Having an eye for detail

The choice between taking the same photograph as everyone else and standing back and getting something different becomes a matter of survival when you work on a weekly newspaper and the other five photographers around you will be publishing the next morning. Even if that weren’t the dilemma of every photo-call I go to, I like to think that as a photographer I am an individual. It’s a pretty useful mindset to sign up to, no matter how much or little photography you do.

Photo: NEIL TURNER. ©TSL. 04/09/2000. TES news.

This photograph of an elephant’s eye is a classic example of taking a mental step back from the herd and shooting something different. It is also an advertisement for having more than one camera with different lenses on. There were five other photographers at the job. The story was about this young Indian elephant who paints pictures, and about how he was being used to launch an environmental art competition for schoolchildren. We were all trying to make the same picture of the elephant, three kids, some paint and an easel. The composition was looking messy, and there were just too many elements in it. We all had 16-35 lenses on and were getting nowhere. I was getting nowhere faster than the other five who would all go to press that night leaving me with two more days during which the story could easily get scrapped without a strong image. My second camera had my 70-200 on it and I grabbed it, zoomed in and the picture almost took itself. Strong, arresting, different and wide open for headline writers to do their thing. Just about every base covered. I shot some of a paint brush in the elephant’s trunk too, but this was the picture chosen.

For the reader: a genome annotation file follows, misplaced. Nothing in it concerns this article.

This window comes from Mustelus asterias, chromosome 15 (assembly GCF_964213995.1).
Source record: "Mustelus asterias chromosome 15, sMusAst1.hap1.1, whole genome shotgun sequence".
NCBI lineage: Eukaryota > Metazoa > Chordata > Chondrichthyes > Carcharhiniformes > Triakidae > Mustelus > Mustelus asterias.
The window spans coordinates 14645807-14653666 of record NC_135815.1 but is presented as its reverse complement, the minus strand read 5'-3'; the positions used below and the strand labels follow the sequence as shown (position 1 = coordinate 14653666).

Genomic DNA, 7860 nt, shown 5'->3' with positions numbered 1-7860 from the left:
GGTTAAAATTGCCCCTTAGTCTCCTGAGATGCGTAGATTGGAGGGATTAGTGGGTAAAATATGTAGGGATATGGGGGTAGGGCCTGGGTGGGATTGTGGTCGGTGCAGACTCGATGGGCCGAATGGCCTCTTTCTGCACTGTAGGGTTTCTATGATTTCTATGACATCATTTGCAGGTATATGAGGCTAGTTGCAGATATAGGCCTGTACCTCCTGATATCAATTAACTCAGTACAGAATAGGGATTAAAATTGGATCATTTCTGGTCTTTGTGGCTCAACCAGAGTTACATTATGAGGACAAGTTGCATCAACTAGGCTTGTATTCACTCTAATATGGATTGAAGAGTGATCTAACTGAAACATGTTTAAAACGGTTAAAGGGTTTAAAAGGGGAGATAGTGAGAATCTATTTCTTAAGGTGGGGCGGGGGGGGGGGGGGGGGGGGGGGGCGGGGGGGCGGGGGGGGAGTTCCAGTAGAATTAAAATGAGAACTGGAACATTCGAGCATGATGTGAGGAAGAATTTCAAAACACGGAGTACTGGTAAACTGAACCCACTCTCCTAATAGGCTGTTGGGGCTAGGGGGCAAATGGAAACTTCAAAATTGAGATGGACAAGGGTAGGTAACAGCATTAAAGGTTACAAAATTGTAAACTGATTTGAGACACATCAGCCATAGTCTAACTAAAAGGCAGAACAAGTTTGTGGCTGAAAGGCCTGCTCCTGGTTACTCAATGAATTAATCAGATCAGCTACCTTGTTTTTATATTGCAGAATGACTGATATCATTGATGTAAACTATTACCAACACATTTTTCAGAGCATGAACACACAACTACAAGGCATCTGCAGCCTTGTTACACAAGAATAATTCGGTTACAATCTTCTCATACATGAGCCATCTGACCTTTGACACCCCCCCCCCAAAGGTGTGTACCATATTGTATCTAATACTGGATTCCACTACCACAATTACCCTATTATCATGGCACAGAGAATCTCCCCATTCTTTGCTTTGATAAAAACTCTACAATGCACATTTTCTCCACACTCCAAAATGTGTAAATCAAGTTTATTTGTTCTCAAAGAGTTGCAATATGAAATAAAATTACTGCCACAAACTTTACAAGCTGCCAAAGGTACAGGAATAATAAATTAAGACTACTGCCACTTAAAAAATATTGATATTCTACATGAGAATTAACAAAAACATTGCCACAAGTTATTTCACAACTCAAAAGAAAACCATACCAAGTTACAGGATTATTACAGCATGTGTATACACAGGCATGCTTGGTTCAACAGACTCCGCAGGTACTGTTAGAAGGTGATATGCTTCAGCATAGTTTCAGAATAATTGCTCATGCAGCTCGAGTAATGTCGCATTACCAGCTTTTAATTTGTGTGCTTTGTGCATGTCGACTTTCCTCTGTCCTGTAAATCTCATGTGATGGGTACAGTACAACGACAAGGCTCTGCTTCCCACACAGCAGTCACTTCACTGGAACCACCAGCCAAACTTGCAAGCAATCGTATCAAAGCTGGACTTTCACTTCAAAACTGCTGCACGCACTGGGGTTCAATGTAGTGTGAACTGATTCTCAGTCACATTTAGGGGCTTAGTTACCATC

When an image is competing for space on a newspaper page it has to stand out. The enlightened editors at our papers allow images to arouse the reader’s interest and don’t insist that photographs tell the whole story all of the time. This approach works on every level, from the family album through e-mailed postcards to published images. Getting in close works.


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